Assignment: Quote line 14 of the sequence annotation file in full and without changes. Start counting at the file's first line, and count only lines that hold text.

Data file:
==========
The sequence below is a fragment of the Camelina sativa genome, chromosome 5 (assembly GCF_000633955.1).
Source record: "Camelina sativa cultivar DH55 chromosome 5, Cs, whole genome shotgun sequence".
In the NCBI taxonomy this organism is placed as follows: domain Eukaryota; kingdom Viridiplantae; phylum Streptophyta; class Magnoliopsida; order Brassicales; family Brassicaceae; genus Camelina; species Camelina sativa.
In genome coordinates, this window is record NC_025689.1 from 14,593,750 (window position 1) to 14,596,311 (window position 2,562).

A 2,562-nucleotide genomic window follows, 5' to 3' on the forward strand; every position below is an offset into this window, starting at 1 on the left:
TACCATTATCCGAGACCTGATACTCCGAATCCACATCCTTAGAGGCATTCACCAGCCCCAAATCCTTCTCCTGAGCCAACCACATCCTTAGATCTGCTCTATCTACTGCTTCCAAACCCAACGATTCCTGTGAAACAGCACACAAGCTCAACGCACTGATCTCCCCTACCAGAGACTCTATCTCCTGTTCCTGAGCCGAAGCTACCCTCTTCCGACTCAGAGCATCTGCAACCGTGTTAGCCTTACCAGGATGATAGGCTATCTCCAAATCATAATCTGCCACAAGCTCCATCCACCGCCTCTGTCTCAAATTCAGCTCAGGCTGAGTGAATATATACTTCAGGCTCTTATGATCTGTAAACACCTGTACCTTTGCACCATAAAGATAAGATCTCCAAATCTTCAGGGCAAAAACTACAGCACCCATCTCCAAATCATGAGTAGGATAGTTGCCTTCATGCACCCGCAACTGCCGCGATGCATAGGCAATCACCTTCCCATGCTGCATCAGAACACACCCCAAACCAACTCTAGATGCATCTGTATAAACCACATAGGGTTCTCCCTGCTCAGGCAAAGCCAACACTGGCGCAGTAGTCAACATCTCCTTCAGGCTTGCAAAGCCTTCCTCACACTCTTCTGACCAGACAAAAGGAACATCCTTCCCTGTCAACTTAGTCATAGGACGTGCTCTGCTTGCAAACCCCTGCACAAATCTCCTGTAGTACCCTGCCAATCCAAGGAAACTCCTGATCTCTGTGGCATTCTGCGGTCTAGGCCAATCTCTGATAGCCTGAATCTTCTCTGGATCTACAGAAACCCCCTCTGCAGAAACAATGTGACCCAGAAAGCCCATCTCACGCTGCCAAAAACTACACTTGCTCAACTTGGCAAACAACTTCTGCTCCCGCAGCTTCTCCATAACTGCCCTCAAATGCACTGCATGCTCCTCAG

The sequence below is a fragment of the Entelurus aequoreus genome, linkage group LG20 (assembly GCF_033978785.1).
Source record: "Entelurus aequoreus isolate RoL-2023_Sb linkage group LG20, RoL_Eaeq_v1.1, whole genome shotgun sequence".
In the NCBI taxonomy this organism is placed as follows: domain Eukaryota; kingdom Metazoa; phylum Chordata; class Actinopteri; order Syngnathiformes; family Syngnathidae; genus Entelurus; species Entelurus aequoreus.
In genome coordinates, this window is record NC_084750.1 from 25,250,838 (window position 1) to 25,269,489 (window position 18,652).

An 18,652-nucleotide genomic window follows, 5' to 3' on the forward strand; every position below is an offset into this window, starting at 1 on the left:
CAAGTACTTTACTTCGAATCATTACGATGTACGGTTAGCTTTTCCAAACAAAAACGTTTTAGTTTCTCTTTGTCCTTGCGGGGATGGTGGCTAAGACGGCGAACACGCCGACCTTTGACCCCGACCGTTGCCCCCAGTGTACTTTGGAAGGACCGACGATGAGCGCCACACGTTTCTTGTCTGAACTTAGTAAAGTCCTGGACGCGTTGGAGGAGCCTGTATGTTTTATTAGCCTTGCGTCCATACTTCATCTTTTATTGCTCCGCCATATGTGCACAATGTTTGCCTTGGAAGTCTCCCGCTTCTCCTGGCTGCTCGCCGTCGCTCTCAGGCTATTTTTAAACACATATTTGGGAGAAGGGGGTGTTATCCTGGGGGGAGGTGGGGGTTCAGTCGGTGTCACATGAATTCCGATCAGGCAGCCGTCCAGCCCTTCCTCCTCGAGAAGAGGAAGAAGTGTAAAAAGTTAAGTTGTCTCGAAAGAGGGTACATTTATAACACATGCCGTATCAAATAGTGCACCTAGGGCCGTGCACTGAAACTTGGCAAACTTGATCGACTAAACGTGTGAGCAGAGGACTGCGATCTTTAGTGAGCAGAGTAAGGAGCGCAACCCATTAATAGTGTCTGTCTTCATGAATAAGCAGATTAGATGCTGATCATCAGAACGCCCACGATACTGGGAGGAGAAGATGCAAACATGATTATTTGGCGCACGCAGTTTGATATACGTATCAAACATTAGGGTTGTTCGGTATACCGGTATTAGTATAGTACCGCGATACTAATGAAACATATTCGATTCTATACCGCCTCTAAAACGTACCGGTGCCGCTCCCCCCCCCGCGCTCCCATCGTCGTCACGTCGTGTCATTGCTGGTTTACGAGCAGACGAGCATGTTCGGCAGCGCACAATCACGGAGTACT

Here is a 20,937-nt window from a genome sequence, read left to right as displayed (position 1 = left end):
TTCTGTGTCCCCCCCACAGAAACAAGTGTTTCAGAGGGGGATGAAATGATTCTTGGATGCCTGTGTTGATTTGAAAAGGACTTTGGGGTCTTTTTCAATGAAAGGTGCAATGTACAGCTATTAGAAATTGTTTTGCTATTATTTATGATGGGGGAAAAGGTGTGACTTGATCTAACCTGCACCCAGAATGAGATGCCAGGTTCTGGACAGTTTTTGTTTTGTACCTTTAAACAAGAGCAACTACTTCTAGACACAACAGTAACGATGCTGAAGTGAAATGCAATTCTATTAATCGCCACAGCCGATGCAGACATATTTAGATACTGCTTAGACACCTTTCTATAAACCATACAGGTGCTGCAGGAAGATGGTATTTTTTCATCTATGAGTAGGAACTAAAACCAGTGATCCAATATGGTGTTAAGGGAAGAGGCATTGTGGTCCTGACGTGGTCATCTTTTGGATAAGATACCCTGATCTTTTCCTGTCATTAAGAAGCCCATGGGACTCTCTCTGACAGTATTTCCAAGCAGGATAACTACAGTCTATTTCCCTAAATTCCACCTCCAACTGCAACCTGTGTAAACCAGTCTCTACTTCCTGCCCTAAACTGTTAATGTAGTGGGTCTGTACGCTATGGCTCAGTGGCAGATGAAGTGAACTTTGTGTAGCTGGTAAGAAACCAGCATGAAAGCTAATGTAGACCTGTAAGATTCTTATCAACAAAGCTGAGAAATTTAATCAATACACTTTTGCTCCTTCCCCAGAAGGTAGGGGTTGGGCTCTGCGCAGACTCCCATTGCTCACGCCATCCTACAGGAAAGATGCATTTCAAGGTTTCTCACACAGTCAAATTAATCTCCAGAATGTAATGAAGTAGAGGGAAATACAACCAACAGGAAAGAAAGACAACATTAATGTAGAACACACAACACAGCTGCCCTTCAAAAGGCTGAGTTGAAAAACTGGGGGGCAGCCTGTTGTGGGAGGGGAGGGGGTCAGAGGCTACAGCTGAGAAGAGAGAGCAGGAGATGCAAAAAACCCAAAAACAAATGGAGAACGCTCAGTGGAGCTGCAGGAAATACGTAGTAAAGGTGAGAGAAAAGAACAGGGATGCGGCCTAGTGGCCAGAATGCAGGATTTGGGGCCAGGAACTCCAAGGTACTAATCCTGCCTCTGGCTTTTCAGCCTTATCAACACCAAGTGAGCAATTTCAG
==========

TTCTGTGTCCCCCCCACAGAAACAAGTGTTTCAGAGGGGGATGAAATGATTCTTGGATGCCTGTGTTGATTTGAAAAGGACTTTGGGGTCTTTTTCAATGAAAGGTGCAATGTACAGCTATTAGAAATTGTTTTGCTATTATTTATGATGGGGGAAAAGGTGTGACTTGATCTAACCTGCACCCAGAATGAGATGCCAGGTTCTGGACAGTTTTTGTTTTGTACCTTTAAACAAGAGCAACTACTTCTAGACACAACAGTAACGATGCTGAAGTGAAATGCAATTCTATTAATCGCCACAGCCGATGCAGACATATTTAGATACTGCTTAGACACCTTTCTATAAACCATACAGGTGCTGCAGGAAGATGGTATTTTTTCATCTATGAGTAGGAACTAAAACCAGTGATCCAATATGGTGTTAAGGGAAGAGGCATTGTGGTCCTGACGTGGTCATCTTTTGGATAAGATACCCTGATCTTTTCCTGTCATTAAGAAGCCCATGGGACTCTCTCTGACAGTATTTCCAAGCAGGATAACTACAGTCTATTTCCCTAAATTCCACCTCCAACTGCAACCTGTGTAAACCAGTCTCTACTTCCTGCCCTAAACTGTTAATGTAGTGGGTCTGTACGCTATGGCTCAGTGGCAGATGAAGTGAACTTTGTGTAGCTGGTAAGAAACCAGCATGAAAGCTAATGTAGACCTGTAAGATTCTTATCAACAAAGCTGAGAAATTTAATCAATACACTTTTGCTCCTTCCCCAGAAGGTAGGGGTTGGGCTCTGCGCAGACTCCCATTGCTCACGCCATCCTACAGGAAAGATGCATTTCAAGGTTTCTCACACAGTCAAATTAATCTCCAGAATGTAATGAAGTAGAGGGAAATACAACCAACAGGAAAGAAAGACAACATTAATGTAGAACACACAACACAGCTGCCCTTCAAAAGGCTGAGTTGAAAAACTGGGGGGCAGCCTGTTGTGGGAGGGGAGGGGGTCAGAGGCTACAGCTGAGAAGAGAGAGCAGGAGATGCAAAAAACCCAAAAACAAATGGAGAACGCTCAGTGGAGCTGCAGGAAATACGTAGTAAAGGTGAGAGAAAAGAACAGGGATGCGGCCTAGTGGCCAGAATGCAGGATTTGGGGCCAGGAACTCCAAGGTACTAATCCTGCCTCTGGCTTTTCAGCCTTATCAACACCAAGTGAGCAATTTCAG